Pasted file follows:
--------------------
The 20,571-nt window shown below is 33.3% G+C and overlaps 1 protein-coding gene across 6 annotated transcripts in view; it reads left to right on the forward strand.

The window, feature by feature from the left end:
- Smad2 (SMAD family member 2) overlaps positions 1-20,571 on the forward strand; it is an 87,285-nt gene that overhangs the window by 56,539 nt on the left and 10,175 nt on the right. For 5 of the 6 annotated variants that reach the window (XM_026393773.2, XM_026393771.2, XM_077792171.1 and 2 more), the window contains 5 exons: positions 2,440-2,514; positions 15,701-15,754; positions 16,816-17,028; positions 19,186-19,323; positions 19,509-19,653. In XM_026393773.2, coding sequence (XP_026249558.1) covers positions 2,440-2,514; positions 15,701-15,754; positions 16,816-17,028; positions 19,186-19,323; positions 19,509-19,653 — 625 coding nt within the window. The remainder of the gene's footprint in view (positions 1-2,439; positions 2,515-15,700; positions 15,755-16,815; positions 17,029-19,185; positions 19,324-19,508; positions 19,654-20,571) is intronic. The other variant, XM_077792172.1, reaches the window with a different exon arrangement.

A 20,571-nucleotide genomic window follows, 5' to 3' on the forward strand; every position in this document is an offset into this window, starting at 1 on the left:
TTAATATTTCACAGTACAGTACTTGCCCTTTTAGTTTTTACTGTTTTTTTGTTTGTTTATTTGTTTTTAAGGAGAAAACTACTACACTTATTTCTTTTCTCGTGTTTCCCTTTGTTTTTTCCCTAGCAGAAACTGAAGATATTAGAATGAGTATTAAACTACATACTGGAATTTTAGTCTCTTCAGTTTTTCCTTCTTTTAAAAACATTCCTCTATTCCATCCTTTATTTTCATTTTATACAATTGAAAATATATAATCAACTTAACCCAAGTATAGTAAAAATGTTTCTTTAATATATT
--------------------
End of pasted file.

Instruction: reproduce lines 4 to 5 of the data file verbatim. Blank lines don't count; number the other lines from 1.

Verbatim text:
A 20,571-nucleotide genomic window follows, 5' to 3' on the forward strand; every position in this document is an offset into this window, starting at 1 on the left:
TTAATATTTCACAGTACAGTACTTGCCCTTTTAGTTTTTACTGTTTTTTTGTTTGTTTATTTGTTTTTAAGGAGAAAACTACTACACTTATTTCTTTTCTCGTGTTTCCCTTTGTTTTTTCCCTAGCAGAAACTGAAGATATTAGAATGAGTATTAAACTACATACTGGAATTTTAGTCTCTTCAGTTTTTCCTTCTTTTAAAAACATTCCTCTATTCCATCCTTTATTTTCATTTTATACAATTGAAAATATATAATCAACTTAACCCAAGTATAGTAAAAATGTTTCTTTAATATATT